On the macroeconomic level, CBDCs and stablecoins supported by major fiduciary coins, such as the US dollar, euro or pound sterling, could also present risks of monetary and financial stability, especially for more vulnerable and developing economies.

"Some countries could suffer sudden capital outflows or volatility of the exchange rate due to the access of residents to a CBDC issued by a major economy with strong economic fundamentals and low inflation - or due to access to a relatively stronger foreign currency. This, in turn, could disrupt bank loans and wipe out local liquidity in bank deposits", the authors of the study show.

WEF: "Central banks and decision-makers need to design CBDCs and regulations that stimulate competition"

The Governance Consortium for Digital Currencies of the Davos Economic Forum has identified several areas of interest where solutions need to be identified and proposed, the first and most important being the problem of future cross-border digital currency flows.

The workgroup proposes reaching an international consensus on the classification of digital currencies so as to ensure the existence of "consistent and efficient cross-border regulations."

"The recommendations of the Financial Stability Board for approaching the regulatory challenges brought up by the global stablecoins could serve as a benchmark for the individual jurisdictions. Moreover, the cooperation between the regulatory authorities (...) could reduce the gaps and issues caused by the cross-border use of these currencies", the report further states.

Second of all, data privacy needs to be "primordial". Governments need to establish "adequate practices for the sharing, holding or purchasing of account data to ensure the security of users' data and the protection of privacy".

Thirdly, collaboration between the public and private sector is considered fundamental.

"The private sector can offer innovative products and services that support the authorities' efforts to encourage more innovative, inclusive and resilient payments. In turn, central banks and financial policy decision-makers should be careful not to exclude private firms but design CBDCs or regulations in a way that stimulates competition", according to experts.

Lastly, technical interoperability should not be neglected. The extent to which CBDC or Stablecoin arrangements can be connected to new or pre-existing systems, internally and / or cross-border, will influence both the value they provide to their users as well as the benefits of increased market competition".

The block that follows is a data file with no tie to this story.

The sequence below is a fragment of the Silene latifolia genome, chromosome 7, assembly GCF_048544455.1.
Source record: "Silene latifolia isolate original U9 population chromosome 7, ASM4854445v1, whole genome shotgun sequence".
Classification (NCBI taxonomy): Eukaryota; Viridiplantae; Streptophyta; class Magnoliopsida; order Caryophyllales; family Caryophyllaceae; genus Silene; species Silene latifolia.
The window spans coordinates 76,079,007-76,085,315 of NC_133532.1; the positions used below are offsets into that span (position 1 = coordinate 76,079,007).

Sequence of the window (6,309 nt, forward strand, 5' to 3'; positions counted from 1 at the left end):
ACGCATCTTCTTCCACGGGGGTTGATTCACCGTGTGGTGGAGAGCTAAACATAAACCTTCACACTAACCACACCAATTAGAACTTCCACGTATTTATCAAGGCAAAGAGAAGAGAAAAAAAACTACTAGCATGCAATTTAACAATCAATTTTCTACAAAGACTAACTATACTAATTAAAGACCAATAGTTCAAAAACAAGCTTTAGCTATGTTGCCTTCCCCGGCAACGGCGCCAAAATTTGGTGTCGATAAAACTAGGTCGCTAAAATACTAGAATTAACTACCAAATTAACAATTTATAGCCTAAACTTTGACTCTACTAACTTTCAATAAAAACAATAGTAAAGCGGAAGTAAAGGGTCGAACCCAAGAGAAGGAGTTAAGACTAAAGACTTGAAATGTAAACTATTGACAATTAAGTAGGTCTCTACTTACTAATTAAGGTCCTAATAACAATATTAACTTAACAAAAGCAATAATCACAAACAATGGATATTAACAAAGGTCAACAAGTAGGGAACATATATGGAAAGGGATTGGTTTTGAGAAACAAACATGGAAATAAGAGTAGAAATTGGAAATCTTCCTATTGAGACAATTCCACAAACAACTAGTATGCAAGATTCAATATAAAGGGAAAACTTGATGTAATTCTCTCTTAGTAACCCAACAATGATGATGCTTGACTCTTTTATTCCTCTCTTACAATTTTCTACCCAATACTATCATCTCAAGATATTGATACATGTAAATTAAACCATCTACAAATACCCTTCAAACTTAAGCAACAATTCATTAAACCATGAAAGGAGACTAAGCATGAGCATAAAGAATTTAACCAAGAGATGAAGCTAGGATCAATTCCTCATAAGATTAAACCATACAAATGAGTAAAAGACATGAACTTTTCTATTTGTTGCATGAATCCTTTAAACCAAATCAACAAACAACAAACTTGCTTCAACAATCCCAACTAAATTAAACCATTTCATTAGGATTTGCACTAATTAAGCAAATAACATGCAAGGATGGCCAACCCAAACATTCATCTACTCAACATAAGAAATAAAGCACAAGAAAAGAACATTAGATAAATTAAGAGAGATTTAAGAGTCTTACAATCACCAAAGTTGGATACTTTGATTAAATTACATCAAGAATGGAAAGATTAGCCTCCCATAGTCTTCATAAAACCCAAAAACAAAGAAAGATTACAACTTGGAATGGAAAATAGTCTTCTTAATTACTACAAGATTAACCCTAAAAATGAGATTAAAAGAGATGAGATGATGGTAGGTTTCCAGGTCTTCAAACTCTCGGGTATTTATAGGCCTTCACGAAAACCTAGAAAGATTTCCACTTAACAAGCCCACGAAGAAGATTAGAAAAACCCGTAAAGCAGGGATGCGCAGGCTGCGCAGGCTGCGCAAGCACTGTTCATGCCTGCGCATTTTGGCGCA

Data privacy must be "primordial". However, interoperability may (...) contribute to a slower rhythm of innovation, because as suppliers comply with common data and software standards, privacy should be "primordial", the report states.

Debates on the topic of the reconfiguration of the architecture of the international monetary financial system have become increased lately

The debates on the reconfiguration of the architecture of the international monetary and financial system have also multiplied, lately, amid the increase of the divergences and incongruity between the main economic blocks of the world. Worth mentioning are the projects for the implementation of stablecoins, launched by the International Monetary Fund, G7, the European Central Bank and the European Commission, with the aforementioned also being a result of Covid-19 lockdown, which has again brought the dysfunctions of the international financial-monetary architecture to the foreground.

In recent years, the share of the US dollar in total international reserves has increased to about 58% in 2020, although the share of US GDP in the world economy has seen a downward trend over the last decades, and US public debt has risen year after year, to record levels. The weight of the Euro in international reserves is about 10 times higher compared to that of the Yuan, although China's GDP has in 2019 surpassed that of the Eurozone expressed in US dollars. It is also worth mentioning that over the last few years we have witnessed the persistence of currency wars between the main economic blocks of the world, amid the implementation of unprecedented monetary policy measures to support the pace of economic growth.

It should be noted that authorities have had a non-interest approach to private cryptocurrencies until recently, since the appearance of Bitcoin, as they didn't want to interfere with the technology behind these new currencies, as they did not feel significant risks from that direction. It seems that everything has changed with the Libra project announced in 2019 by Facebook, a company that enjoys the confidence of 2.8 billion active users.

WEF experts conclude that in the not-so-distant future, decision makers will have to make critical decisions about the role of public and private institutions in digital payments and digital currencies, and coordination for problem solving will determine the degree to which the world will be able to materialize the benefits of digitization, one of the few beneficial developments from the pandemic.

The Digital Consortium for Digital Currencies (DCGC) is a WEF workgroup group that was launched in the beginning of 2020 and brings together more than 80 organizations in the public and private sector, from civil society and academia, for the purpose of finding and promoting public policy solutions.